FILM After World War II, the hitherto miniscule U.S. market for foreign language films slowly opened up, partly due to G.I.s returning home curious about the countries they'd been stationed in. But mostly it was because bold new voices in European cinema were delivering a new realism that could be sold (even when cut by censors) as more "shocking," "frank," and "shameless" than anything Hollywood would hazard for years yet.
While Sweden, France, and other nations would soon catch up, the first to make a significant impact was Italy, whose artists chronicled the ruination it had to recover from after Axis defeat. Italian Neorealism, as the movement came to be called, looked like nothing else before it; even rare social-issue documentaries had been heavily doctored and sanitized by comparison. Reacting against the increasingly incongruous glamour of studio films made as war and Mussolini's government wreaked havoc, the neorealists (largely film critics turned makers, as with the French New Wave a decade later) eschewed soundstages and trained actors for the real world. Lines between fiction and nonfiction were willfully blurred.
Leading neorealist films (which fast influenced American film noir and other genres) made a splash. That happened thanks to (or in spite of) misleading adverts for movies that were far from sexy: 1945's Rome, Open City (resistance fighters caught, tortured, and killed by Gestapo), 1946's Shoeshine (poor kids scapegoated by corrupt cops, thrown in prison), 1948's The Bicycle Thief (desperate father and son lose the vehicle that provides their threadbare subsistence), 1952's Umberto D. (old pensioner gets sick, evicted, suicidal). All these were directed by Roberto Rossellini or Vittorio De Sica, the first star neorealists.
By 1953 Italian cinema was moving on. It had begun to export bombshells (Silvana Mangano from 1949's Bitter Rice, then Sophia Loren and Gina Lollobrigida); soon would come the sword and sandal epics and international co-productions that would make Rome a crazy hive of commercial filmmaking. Neorealism was on its way out, but as a brand it still had familiarity and a certain market appeal. Ergo a "second generation" of directors were introduced via Love in the City (1953), a recently restored six-part omnibus feature opening for a week at the San Francisco Film Society Cinema (side note: SFFS's residency at Japantown's New People ends August 31; the organization plans to shift its fall programming to various local venues).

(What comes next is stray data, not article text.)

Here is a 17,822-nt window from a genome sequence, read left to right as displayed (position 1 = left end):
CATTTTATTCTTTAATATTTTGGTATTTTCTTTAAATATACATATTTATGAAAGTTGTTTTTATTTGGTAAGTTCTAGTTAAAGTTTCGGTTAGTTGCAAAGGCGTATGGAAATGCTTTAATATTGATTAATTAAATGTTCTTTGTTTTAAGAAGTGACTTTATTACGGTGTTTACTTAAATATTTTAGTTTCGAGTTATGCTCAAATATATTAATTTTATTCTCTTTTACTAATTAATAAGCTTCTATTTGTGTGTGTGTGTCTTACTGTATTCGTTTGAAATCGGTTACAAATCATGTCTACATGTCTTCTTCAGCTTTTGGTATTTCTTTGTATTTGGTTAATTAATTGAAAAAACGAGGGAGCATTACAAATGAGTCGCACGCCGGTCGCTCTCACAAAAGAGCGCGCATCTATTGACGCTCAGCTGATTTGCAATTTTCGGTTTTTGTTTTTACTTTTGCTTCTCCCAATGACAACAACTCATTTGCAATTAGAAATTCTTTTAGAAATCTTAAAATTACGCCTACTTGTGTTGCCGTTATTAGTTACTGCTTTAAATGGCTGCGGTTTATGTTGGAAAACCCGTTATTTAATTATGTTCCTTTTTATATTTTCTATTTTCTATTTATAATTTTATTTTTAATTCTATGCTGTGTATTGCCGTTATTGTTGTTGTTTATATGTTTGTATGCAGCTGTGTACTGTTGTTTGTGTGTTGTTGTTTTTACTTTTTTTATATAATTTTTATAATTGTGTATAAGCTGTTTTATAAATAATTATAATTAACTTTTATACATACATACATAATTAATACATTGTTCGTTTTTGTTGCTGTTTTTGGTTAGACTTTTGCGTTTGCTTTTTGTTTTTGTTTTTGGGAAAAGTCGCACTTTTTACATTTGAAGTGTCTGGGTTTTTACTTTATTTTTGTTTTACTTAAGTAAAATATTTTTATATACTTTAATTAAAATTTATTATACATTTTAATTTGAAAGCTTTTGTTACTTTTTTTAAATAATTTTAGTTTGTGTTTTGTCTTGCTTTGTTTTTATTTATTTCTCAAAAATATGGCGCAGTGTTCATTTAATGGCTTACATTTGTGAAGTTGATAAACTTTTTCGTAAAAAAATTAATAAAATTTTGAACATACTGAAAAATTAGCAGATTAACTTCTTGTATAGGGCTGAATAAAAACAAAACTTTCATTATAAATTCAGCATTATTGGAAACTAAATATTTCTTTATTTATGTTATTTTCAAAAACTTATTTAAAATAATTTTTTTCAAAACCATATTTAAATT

It isn't a great film so much as a great curio, and a crystal ball forecasting where the local industry would be head for the next 20 years or more. Little of that was immediately apparent, but just months later Federico Fellini (the sole director here who'd already made several well-received features) would cause a sensation with La Strada (1954). The others, including Michelangelo Antonioni, would eventually follow with breakthroughs of their own. The two surviving today are still active — in fact Francesco Maselli and Carlo Lizzani just contributed to a new omnibus feature last year.
Introduced as "a journal created out of film rather than pen and ink" — love being the topic of its first (and last) "issue" — Love in the City announces its "Raw! Revealing! Shocking!" intentions with Lizzani's psuedodocumentary opening "article," a series of interviews with alleged prostitutes. The next similarly surveys women driven to attempted suicide. While the style is as yet unidentifiable, the subject of profound, despairing alienation amid the crowd could hardly be more apt for young Antonioni.
Things lighten up considerably with a delightful set piece of amorous shenanigans in a divey dancehall, demonstrating the wry observation that would make Dino Risi one of Italian cinema's greatest comedy directors. Fellini's equally bemused vignette finds a young reporter investigating a matchmaking agency for a humorous story sobered by the plight of the poor, earnest would-be bride he meets.
These breezy episodes are followed by the most devastating. Maselli's Story of Caterina, co-written by De Sica's scenarist Cesare Zavattini, follows its plain, forlorn heroine (Caterina Rigoglioso) from bad to worse — impregnated and abandoned, she can neither return to the Sicilian family that's disowned her or work legally in Rome to support her toddler son. The extremes to which she's driven are bleakest tragedy.
Even the most frivolous of these segments capture the realities of urban poverty with unblinking authenticity. As if acknowledging that so much realism might be bad for the digestion, Love in the City ends on its silliest (and sole upwardly mobile) note. Future Mafioso (1962) director Alberto Lattuada's The Italians Turn Their Heads finds all Roman mankind neck craning to leer at a procession of pretty women in tight modern fashions, each granted their own distinct lounge-music theme by composer Mario Nascimbene — thus silencing the chorus of wolf-whistles that would have been their real-life soundtrack.
LOVE IN THE CITY
Aug. 17-23, 2, 4:15, 6:30, and 8:45pm (no 6:30pm show Mon/20), $10-$11
SF Film Society Cinema
1746 Post, SF